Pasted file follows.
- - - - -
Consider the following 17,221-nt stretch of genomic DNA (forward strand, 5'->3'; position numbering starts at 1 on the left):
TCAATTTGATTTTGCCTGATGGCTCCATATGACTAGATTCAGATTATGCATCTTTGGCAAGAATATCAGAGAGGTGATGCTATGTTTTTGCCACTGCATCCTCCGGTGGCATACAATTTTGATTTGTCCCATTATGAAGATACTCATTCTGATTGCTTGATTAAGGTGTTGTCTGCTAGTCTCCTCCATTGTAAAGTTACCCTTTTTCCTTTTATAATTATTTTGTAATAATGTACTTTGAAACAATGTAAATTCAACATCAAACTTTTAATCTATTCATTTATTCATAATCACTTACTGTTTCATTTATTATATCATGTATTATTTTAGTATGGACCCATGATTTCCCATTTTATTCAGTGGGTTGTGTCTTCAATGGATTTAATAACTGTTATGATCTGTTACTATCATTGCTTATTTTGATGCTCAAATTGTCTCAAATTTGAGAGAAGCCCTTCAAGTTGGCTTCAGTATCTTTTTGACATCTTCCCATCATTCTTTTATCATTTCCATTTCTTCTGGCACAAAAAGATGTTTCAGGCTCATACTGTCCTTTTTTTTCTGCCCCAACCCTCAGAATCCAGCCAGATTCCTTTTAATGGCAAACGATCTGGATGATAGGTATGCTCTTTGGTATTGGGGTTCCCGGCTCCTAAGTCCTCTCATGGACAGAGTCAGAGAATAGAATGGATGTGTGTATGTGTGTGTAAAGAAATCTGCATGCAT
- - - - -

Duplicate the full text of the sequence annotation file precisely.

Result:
Consider the following 17,221-nt stretch of genomic DNA (forward strand, 5'->3'; position numbering starts at 1 on the left):
TCAATTTGATTTTGCCTGATGGCTCCATATGACTAGATTCAGATTATGCATCTTTGGCAAGAATATCAGAGAGGTGATGCTATGTTTTTGCCACTGCATCCTCCGGTGGCATACAATTTTGATTTGTCCCATTATGAAGATACTCATTCTGATTGCTTGATTAAGGTGTTGTCTGCTAGTCTCCTCCATTGTAAAGTTACCCTTTTTCCTTTTATAATTATTTTGTAATAATGTACTTTGAAACAATGTAAATTCAACATCAAACTTTTAATCTATTCATTTATTCATAATCACTTACTGTTTCATTTATTATATCATGTATTATTTTAGTATGGACCCATGATTTCCCATTTTATTCAGTGGGTTGTGTCTTCAATGGATTTAATAACTGTTATGATCTGTTACTATCATTGCTTATTTTGATGCTCAAATTGTCTCAAATTTGAGAGAAGCCCTTCAAGTTGGCTTCAGTATCTTTTTGACATCTTCCCATCATTCTTTTATCATTTCCATTTCTTCTGGCACAAAAAGATGTTTCAGGCTCATACTGTCCTTTTTTTTCTGCCCCAACCCTCAGAATCCAGCCAGATTCCTTTTAATGGCAAACGATCTGGATGATAGGTATGCTCTTTGGTATTGGGGTTCCCGGCTCCTAAGTCCTCTCATGGACAGAGTCAGAGAATAGAATGGATGTGTGTATGTGTGTGTAAAGAAATCTGCATGCAT